• Chamber Cheers Victory for Small Business and First Amendment Rights

    LUBBOCK, Texas – The Lubbock Chamber of Commerce is pleased to announce final victory for small business and the First Amendment of the Constitution in its landmark case against changes to the United States Department of Labor’s (USDOL) “Persuader Rule.” In 2016, the United States District Court in Lubbock granted summary judgment and a nationwide permanent injunction against the Obama Administration’s “Persuader Rule” Department of Labor promulgated regulations, calling it “defective to its core.” 
    On November 9, the USDOL agreed to dismiss its appeal of the Chamber’s injunction and agreed to pay attorneys’ fees, court costs and expenses. The Persuader Rule was an Obama Administration regulation that sought to strip away the rights of trade associations and small businesses to speak to members and receive confidential legal counsel in the face of union organizing drives. The Department of Labor’s rule that was challenged thus violated the rights of businesses and organizations like the Chamber to freely associate and speak with legal counsel and the Chamber’s members under the First Amendment of the Constitution.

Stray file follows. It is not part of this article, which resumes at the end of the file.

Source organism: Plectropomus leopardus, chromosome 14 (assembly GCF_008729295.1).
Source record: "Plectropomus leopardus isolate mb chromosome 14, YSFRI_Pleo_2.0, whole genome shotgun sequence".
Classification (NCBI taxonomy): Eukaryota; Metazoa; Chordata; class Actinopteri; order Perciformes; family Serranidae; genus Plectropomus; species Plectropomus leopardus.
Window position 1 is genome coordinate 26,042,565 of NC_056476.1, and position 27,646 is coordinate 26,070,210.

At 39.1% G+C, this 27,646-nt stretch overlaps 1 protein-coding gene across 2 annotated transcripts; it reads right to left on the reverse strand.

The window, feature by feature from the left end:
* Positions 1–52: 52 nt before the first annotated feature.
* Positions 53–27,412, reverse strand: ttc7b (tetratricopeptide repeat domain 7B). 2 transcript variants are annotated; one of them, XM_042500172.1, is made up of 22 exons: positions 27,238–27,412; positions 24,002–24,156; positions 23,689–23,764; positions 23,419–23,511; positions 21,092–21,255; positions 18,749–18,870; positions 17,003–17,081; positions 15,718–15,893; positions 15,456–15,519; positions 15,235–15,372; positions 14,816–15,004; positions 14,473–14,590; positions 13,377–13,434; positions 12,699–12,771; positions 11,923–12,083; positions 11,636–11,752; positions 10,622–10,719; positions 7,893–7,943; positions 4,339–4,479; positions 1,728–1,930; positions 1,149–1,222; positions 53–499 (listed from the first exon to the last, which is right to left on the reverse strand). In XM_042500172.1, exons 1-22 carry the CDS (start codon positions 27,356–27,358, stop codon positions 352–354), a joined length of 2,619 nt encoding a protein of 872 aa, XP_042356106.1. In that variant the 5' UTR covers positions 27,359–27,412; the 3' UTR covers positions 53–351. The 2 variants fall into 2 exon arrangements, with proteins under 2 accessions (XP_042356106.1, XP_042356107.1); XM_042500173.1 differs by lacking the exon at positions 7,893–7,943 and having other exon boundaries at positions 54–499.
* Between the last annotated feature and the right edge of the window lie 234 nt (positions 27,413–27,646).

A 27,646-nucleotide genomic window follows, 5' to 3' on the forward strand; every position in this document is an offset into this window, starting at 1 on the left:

President Trump’s Department of Labor repealed the Persuader Rule, agreeing with the Chamber that it violated free speech rights and stifled free enterprise. The Trump Administration also agreed to dismiss the appeal of the Chamber’s injunction against the Persuader Rule, and also agreed to pay $128,930 for attorneys’ fees, court costs, and expenses. The legal team included Jeffrey Londa of the Ogletree, Deakins Law Firm, Fernando Bustos of the Bustos Law Firm, and Charles High of the Kemp, Smith Law Firm.   
    “This is a historic victory for the First Amendment and the rights of small business to receive confidential legal counsel when faced with union organizing drives,” said Fernando M. Bustos, co-counsel for the Lubbock Chamber. “I am pleased that the Trump Administration recognized that the Persuader Rule was unconstitutional and bad for business. We are also pleased that the Department of Labor agreed to keep our nationwide permanent injunction in place so that the rights of small business will continue to be protected in the future.”



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